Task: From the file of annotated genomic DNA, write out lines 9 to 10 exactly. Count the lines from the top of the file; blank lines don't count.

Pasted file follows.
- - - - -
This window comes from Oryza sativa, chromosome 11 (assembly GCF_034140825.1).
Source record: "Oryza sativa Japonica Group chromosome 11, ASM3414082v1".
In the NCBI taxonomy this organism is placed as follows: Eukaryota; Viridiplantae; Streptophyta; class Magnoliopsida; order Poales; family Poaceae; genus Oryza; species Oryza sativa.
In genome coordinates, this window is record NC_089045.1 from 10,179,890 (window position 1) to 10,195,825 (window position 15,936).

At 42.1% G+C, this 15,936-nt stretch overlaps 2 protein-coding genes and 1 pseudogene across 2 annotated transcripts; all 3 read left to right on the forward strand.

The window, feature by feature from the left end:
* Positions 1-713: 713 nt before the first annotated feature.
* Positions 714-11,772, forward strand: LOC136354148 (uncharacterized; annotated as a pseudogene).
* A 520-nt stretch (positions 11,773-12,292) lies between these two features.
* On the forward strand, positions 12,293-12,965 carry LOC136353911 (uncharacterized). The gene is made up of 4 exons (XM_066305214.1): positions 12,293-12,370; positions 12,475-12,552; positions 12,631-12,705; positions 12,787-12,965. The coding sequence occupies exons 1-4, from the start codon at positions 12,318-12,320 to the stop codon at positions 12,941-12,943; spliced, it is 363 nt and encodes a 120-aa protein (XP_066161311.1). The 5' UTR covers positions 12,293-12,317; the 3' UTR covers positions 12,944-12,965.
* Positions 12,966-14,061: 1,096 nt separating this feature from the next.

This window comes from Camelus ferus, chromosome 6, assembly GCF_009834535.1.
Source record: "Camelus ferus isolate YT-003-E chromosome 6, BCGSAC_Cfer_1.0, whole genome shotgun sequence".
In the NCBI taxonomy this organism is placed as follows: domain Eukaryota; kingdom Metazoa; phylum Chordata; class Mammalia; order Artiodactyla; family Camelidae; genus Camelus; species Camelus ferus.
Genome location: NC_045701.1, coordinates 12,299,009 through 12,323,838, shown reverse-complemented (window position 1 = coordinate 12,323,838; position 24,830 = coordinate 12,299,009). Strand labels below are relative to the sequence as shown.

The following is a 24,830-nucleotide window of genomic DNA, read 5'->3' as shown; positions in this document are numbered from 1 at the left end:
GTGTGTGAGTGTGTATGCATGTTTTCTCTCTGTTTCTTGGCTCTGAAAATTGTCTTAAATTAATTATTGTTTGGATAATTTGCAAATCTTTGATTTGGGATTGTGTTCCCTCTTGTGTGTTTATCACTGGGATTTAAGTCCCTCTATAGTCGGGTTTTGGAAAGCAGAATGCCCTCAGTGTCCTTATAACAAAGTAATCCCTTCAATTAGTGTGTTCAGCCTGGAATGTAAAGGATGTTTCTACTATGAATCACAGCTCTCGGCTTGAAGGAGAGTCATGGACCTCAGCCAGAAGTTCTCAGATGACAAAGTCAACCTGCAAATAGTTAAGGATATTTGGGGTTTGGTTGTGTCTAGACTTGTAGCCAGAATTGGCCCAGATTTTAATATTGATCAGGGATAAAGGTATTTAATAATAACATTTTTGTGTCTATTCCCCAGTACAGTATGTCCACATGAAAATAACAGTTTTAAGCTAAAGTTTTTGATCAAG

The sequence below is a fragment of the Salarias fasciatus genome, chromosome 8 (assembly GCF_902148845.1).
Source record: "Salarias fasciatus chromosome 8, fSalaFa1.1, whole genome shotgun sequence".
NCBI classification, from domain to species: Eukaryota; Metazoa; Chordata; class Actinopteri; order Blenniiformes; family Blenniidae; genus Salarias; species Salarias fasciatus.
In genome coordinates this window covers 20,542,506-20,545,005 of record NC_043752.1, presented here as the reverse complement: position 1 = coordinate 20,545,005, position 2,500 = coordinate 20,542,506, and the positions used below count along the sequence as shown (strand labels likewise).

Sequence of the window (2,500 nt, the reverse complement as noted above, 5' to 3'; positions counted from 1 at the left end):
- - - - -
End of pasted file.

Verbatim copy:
* A 520-nt stretch (positions 11,773-12,292) lies between these two features.
* On the forward strand, positions 12,293-12,965 carry LOC136353911 (uncharacterized). The gene is made up of 4 exons (XM_066305214.1): positions 12,293-12,370; positions 12,475-12,552; positions 12,631-12,705; positions 12,787-12,965. The coding sequence occupies exons 1-4, from the start codon at positions 12,318-12,320 to the stop codon at positions 12,941-12,943; spliced, it is 363 nt and encodes a 120-aa protein (XP_066161311.1). The 5' UTR covers positions 12,293-12,317; the 3' UTR covers positions 12,944-12,965.